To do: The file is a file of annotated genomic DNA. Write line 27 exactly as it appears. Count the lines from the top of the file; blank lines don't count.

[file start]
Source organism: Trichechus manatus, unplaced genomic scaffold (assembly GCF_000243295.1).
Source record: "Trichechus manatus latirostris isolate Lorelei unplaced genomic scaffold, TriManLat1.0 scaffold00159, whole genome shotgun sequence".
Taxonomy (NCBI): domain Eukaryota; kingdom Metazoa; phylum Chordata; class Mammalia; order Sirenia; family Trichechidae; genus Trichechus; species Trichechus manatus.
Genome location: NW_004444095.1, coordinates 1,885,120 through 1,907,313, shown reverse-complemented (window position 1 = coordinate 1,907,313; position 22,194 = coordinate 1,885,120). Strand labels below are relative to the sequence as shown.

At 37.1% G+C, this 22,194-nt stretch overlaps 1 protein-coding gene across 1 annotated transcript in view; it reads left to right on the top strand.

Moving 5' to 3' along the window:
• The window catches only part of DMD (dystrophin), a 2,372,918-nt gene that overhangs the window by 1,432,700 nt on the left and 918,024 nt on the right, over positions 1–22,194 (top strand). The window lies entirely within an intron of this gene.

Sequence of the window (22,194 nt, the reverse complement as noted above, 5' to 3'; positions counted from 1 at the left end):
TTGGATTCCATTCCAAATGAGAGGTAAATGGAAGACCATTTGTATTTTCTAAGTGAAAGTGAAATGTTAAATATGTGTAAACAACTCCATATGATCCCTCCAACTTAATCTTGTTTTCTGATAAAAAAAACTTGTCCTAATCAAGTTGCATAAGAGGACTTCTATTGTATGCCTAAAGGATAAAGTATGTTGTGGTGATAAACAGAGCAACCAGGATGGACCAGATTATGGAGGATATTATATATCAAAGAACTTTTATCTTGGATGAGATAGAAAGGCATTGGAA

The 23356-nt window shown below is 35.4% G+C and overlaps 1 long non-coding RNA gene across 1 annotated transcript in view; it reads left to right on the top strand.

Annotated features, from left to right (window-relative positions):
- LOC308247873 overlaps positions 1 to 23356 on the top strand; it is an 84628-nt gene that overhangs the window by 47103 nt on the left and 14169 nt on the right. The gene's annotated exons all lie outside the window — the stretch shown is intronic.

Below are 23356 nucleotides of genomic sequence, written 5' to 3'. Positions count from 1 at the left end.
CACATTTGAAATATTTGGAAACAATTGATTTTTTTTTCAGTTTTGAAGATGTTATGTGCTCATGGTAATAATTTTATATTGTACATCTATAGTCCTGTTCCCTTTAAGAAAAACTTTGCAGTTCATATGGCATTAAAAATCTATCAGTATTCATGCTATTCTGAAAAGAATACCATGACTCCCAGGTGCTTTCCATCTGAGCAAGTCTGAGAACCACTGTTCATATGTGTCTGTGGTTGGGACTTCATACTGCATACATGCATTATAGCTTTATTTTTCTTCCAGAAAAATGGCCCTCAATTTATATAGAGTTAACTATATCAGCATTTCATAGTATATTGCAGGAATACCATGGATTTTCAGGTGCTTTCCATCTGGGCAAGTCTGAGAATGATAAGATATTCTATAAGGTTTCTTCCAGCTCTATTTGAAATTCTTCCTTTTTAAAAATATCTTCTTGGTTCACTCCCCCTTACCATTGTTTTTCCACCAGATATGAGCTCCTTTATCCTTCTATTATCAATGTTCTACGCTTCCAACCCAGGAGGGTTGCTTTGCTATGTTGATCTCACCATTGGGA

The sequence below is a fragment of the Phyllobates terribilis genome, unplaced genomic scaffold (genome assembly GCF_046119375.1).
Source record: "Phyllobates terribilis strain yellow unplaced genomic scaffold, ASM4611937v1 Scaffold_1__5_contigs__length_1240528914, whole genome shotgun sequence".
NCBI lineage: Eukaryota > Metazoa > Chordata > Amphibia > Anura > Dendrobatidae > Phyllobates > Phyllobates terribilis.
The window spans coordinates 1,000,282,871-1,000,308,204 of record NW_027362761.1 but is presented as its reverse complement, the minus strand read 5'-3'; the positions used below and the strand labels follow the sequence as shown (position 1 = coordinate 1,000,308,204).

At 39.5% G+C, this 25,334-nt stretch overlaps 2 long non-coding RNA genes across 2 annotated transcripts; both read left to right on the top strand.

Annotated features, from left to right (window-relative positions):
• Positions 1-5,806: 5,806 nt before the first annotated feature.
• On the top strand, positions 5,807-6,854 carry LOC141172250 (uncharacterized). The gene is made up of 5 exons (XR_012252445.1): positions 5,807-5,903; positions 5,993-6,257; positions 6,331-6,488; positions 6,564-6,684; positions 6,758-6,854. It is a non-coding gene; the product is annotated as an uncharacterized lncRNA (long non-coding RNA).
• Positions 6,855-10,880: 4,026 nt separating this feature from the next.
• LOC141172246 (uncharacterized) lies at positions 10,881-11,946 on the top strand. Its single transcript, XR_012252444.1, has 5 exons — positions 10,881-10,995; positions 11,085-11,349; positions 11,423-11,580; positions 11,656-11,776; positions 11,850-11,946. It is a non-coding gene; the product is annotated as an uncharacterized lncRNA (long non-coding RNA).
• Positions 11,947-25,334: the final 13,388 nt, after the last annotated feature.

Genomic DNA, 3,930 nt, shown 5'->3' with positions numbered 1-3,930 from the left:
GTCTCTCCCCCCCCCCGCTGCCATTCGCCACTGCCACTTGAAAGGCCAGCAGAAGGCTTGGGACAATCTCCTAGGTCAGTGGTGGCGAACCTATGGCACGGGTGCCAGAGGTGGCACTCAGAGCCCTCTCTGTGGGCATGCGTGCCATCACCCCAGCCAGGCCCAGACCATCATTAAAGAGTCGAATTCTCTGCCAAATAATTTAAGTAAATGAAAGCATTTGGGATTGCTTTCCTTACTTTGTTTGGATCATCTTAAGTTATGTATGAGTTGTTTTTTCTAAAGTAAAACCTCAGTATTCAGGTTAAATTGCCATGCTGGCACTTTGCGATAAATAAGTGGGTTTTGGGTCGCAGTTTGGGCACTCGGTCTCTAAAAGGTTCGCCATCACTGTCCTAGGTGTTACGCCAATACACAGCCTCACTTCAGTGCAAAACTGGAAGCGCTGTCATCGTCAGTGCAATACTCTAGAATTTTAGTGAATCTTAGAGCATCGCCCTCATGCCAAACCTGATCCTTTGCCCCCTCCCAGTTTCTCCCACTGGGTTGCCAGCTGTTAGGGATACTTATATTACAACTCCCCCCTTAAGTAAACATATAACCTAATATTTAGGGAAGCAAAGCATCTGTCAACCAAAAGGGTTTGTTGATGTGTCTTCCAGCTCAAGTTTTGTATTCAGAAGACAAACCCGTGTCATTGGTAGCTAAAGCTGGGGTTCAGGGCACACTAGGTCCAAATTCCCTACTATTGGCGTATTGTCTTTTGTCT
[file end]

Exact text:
GTCTCTCCCCCCCCCCGCTGCCATTCGCCACTGCCACTTGAAAGGCCAGCAGAAGGCTTGGGACAATCTCCTAGGTCAGTGGTGGCGAACCTATGGCACGGGTGCCAGAGGTGGCACTCAGAGCCCTCTCTGTGGGCATGCGTGCCATCACCCCAGCCAGGCCCAGACCATCATTAAAGAGTCGAATTCTCTGCCAAATAATTTAAGTAAATGAAAGCATTTGGGATTGCTTTCCTTACTTTGTTTGGATCATCTTAAGTTATGTATGAGTTGTTTTTTCTAAAGTAAAACCTCAGTATTCAGGTTAAATTGCCATGCTGGCACTTTGCGATAAATAAGTGGGTTTTGGGTCGCAGTTTGGGCACTCGGTCTCTAAAAGGTTCGCCATCACTGTCCTAGGTGTTACGCCAATACACAGCCTCACTTCAGTGCAAAACTGGAAGCGCTGTCATCGTCAGTGCAATACTCTAGAATTTTAGTGAATCTTAGAGCATCGCCCTCATGCCAAACCTGATCCTTTGCCCCCTCCCAGTTTCTCCCACTGGGTTGCCAGCTGTTAGGGATACTTATATTACAACTCCCCCCTTAAGTAAACATATAACCTAATATTTAGGGAAGCAAAGCATCTGTCAACCAAAAGGGTTTGTTGATGTGTCTTCCAGCTCAAGTTTTGTATTCAGAAGACAAACCCGTGTCATTGGTAGCTAAAGCTGGGGTTCAGGGCACACTAGGTCCAAATTCCCTACTATTGGCGTATTGTCTTTTGTCT